Monday, November 12, 2007
I've seen the lights go out on Broadway
I felt the need to comment on the current Stagehands strike which has shut down all but 8 Broadway shows. I don't know the exact details of their negotiations, so I won't go too far into my own opinions, but it is amazing that this has happened. (For details, go to playbill.com.) Union rules are extremely clear on who can do what on a show, and without these folks, the show truly cannot go on. My union does not allow me to touch any props, costume pieces or set pieces during a performance. If I want to move something or re-set it, I have to go get a stagehand. They do all the scene shifts, whether manually or computerized. They are our electricians, our sound operators, our dressers, prop and set crews. I'm interested to see how long the strike goes on. There are currently 8 Broadway shows not affected (they are non-profit theatres, like Lincoln Center, who have different agreements with the unions) but over 2 dozen who will remain "dark" until the union reaches an agreement with the producers.
I can't help but think about how this has been affecting the people in my union, Actors Equity Association (the union for actors and stage managers). I read today that there is a small strike fund and if it goes on, the union will pay actors and stage managers the weekly maximum for unemployment insurance until the fund runs out or their unemployment benefits kick in. (It takes 7 weeks for unemployment to kick in, by the way.) Now, $405 is the weekly maximum for unemployment insurance. This is not even half of what the lowest paying contract on Broadway, say for a chorus dancer in his/her first show, makes. It's scary to think that these people who are in long-running shows, even on smaller contracts, may be faced with such a small weekly salary so soon. A lot of "chorus folks" stay in smaller roles because of the job security and use the nice paychecks to buy their first apartments in the city. I can't help but think of how those folks will be affected. I"m glad it ain't me.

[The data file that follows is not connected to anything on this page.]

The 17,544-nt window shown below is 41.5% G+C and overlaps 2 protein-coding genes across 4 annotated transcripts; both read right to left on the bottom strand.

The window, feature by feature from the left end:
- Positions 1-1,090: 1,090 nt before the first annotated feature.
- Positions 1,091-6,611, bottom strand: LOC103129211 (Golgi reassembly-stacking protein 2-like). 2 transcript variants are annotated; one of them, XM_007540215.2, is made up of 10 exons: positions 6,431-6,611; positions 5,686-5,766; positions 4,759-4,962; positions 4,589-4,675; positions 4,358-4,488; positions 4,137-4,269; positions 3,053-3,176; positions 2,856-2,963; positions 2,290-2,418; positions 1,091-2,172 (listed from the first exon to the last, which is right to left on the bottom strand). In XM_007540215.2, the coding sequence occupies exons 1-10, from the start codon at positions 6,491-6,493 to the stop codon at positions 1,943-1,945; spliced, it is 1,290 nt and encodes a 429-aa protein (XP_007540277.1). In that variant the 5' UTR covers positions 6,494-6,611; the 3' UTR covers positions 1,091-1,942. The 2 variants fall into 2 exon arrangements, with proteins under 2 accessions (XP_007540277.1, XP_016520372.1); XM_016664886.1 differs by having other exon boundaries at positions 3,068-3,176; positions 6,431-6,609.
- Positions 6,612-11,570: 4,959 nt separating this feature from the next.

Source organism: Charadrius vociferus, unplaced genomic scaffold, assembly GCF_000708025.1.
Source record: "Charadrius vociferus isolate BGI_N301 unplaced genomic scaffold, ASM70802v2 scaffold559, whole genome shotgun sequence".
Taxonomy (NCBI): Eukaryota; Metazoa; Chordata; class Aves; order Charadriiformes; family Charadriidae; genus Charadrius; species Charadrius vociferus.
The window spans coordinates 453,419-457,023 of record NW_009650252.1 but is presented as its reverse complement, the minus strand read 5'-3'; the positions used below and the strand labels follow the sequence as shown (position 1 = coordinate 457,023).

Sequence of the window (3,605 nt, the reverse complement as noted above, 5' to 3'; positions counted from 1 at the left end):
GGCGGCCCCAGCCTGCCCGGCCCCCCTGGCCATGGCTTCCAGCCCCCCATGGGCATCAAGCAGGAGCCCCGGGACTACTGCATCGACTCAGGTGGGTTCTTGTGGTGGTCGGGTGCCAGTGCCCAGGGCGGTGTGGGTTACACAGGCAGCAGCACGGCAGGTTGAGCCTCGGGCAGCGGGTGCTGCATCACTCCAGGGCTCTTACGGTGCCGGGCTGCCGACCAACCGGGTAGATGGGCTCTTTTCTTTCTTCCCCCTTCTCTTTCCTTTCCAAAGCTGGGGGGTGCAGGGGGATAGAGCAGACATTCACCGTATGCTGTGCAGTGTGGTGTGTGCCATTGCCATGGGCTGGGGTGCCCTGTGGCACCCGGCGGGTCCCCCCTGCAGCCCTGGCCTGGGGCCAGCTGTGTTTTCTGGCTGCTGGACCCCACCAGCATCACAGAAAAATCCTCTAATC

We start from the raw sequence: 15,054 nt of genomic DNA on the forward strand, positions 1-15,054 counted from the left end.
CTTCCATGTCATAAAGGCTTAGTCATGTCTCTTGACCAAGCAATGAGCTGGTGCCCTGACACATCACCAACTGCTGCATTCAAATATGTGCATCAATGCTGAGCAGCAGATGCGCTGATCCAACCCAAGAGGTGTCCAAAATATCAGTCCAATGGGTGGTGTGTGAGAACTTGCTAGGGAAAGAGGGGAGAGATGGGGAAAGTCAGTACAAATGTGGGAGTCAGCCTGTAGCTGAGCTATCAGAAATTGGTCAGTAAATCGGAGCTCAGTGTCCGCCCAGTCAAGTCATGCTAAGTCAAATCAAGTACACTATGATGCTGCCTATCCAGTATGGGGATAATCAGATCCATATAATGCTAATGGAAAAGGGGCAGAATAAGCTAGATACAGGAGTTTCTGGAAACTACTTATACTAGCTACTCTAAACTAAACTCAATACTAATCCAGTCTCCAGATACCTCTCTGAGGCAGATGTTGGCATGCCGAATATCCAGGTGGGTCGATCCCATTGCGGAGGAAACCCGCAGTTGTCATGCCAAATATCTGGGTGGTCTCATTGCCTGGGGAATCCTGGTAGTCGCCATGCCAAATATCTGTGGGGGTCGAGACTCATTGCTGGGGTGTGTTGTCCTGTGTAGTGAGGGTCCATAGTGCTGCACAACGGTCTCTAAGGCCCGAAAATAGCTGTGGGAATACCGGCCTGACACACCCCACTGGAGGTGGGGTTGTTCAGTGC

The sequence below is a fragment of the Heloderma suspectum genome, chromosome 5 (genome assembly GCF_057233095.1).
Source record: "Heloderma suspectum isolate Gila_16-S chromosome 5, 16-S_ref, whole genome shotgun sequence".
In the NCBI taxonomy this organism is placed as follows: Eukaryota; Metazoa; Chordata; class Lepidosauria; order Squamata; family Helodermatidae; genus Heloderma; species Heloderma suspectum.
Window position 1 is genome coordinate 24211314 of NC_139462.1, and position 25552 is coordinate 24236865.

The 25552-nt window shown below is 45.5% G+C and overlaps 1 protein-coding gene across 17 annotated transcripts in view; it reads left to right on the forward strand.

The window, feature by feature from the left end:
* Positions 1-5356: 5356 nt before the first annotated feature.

On a nicer note, there is a fundraiser scheduled for tonight at the Marquis Theatre (home of Drowsy Chaperone) to benefit a home for mentally disabled children. Rather than force the producers to cancel the benefit, the stagehands have agreed to cross the picket line and come in to work this event, but to do so free of charge so as not to affect their current negotiations. I appreciate that they are donating their time to a worthy cause.